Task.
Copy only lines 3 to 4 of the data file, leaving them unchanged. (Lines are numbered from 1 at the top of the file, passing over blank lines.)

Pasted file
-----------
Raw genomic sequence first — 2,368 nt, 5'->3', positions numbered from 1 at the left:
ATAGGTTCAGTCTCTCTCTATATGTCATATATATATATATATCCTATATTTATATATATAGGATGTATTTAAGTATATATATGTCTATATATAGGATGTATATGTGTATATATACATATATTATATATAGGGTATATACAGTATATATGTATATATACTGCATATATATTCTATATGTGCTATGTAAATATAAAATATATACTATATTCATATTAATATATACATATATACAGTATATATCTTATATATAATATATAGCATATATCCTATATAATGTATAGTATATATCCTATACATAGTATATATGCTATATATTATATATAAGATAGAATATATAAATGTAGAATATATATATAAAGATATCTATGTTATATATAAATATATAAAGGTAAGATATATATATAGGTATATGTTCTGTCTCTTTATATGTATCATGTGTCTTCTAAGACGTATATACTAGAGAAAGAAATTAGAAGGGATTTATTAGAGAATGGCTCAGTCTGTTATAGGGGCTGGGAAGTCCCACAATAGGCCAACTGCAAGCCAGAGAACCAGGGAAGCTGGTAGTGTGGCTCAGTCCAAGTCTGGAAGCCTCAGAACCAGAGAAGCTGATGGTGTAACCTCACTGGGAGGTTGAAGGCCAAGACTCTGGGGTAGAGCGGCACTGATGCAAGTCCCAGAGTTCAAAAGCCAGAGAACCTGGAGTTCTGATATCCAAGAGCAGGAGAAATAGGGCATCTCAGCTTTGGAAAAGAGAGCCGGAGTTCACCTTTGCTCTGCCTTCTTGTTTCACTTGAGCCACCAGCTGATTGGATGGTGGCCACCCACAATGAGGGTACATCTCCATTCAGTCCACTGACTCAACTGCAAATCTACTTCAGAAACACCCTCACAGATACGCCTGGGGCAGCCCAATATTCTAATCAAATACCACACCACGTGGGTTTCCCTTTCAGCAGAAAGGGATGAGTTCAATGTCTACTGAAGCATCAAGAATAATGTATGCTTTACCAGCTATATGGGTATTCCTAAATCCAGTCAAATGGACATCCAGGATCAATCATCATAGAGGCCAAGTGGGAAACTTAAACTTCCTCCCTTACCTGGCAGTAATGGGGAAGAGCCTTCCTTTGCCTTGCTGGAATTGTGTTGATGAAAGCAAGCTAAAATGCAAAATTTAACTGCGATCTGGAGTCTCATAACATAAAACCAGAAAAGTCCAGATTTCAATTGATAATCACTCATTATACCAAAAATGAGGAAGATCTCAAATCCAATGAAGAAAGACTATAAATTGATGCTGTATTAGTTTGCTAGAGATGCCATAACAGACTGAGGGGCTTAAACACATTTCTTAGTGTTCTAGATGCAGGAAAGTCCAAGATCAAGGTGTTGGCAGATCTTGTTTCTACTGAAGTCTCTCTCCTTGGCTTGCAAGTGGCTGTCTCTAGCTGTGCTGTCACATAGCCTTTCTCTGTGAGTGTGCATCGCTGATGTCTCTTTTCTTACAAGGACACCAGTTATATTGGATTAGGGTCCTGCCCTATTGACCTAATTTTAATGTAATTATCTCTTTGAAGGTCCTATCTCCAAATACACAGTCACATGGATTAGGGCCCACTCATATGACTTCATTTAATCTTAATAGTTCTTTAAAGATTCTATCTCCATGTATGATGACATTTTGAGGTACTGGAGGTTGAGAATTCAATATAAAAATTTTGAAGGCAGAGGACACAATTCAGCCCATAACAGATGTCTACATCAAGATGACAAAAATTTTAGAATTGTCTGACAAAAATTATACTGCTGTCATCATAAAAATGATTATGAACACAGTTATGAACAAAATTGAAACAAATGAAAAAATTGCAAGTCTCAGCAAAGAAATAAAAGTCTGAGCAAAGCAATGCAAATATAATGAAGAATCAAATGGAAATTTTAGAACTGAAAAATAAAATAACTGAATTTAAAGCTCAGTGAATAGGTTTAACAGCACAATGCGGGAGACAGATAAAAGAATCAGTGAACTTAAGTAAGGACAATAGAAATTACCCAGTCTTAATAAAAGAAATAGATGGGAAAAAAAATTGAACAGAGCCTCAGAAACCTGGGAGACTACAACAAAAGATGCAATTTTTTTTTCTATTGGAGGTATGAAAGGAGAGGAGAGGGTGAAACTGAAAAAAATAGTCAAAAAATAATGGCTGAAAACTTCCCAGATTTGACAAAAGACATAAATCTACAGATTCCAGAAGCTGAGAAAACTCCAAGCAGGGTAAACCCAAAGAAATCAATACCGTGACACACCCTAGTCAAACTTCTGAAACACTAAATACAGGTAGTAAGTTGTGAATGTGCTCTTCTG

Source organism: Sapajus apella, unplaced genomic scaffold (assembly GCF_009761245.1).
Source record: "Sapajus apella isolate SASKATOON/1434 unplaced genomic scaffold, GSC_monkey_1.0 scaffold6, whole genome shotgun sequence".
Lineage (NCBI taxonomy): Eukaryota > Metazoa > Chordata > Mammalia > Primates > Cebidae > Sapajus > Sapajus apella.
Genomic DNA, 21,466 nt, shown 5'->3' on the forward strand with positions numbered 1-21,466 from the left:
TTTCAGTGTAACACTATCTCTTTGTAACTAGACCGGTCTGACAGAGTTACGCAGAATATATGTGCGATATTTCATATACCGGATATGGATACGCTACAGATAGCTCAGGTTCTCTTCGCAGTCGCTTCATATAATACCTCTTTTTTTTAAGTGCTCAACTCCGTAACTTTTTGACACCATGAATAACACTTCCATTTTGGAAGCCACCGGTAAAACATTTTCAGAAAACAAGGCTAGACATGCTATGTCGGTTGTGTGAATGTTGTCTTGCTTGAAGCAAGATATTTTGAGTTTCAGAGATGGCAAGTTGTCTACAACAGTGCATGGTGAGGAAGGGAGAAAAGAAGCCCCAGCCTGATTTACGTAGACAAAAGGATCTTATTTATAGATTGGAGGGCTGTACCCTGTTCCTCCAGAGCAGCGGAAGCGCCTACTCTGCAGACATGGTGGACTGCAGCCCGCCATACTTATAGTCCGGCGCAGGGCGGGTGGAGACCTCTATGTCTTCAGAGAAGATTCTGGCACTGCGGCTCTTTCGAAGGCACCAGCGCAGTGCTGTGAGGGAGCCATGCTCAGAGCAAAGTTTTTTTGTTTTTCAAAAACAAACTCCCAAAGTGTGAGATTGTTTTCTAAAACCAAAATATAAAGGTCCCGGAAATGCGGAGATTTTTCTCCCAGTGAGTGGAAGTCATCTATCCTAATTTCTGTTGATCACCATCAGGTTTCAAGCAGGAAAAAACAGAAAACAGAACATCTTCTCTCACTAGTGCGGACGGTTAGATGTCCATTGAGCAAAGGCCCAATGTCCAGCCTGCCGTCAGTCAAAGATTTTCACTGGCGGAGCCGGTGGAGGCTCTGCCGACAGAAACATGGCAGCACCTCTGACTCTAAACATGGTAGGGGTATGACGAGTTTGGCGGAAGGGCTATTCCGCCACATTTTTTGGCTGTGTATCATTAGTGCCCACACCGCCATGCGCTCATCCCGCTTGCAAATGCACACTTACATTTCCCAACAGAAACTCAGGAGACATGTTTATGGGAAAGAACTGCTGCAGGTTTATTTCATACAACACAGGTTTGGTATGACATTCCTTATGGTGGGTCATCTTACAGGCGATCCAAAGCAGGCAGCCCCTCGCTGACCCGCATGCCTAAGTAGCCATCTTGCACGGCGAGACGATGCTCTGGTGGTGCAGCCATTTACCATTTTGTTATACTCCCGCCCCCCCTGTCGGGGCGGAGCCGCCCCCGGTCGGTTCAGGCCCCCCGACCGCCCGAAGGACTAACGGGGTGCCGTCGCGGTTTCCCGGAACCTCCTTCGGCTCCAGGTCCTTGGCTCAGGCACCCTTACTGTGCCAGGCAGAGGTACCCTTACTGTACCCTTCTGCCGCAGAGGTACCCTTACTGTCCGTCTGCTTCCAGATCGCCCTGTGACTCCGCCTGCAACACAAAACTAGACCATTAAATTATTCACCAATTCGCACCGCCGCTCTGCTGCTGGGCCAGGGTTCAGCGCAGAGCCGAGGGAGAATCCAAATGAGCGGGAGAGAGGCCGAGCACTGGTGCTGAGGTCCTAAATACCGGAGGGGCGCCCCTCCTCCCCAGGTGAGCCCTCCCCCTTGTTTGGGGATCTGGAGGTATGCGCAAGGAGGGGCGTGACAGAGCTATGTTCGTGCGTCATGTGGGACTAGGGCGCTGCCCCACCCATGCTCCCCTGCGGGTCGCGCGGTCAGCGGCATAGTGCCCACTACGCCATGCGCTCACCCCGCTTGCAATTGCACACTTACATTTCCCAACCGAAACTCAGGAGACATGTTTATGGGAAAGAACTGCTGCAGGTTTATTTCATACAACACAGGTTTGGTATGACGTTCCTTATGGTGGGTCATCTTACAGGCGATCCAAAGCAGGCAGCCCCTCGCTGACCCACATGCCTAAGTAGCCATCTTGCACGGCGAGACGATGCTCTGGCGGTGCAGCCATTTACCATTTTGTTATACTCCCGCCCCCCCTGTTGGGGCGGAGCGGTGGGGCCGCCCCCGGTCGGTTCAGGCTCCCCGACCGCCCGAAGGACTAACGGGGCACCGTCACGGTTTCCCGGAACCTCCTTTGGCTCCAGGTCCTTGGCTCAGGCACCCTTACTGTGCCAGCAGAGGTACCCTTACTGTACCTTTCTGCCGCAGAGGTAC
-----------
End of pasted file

Source organism: Sapajus apella, unplaced genomic scaffold (assembly GCF_009761245.1).
Source record: "Sapajus apella isolate SASKATOON/1434 unplaced genomic scaffold, GSC_monkey_1.0 scaffold6, whole genome shotgun sequence".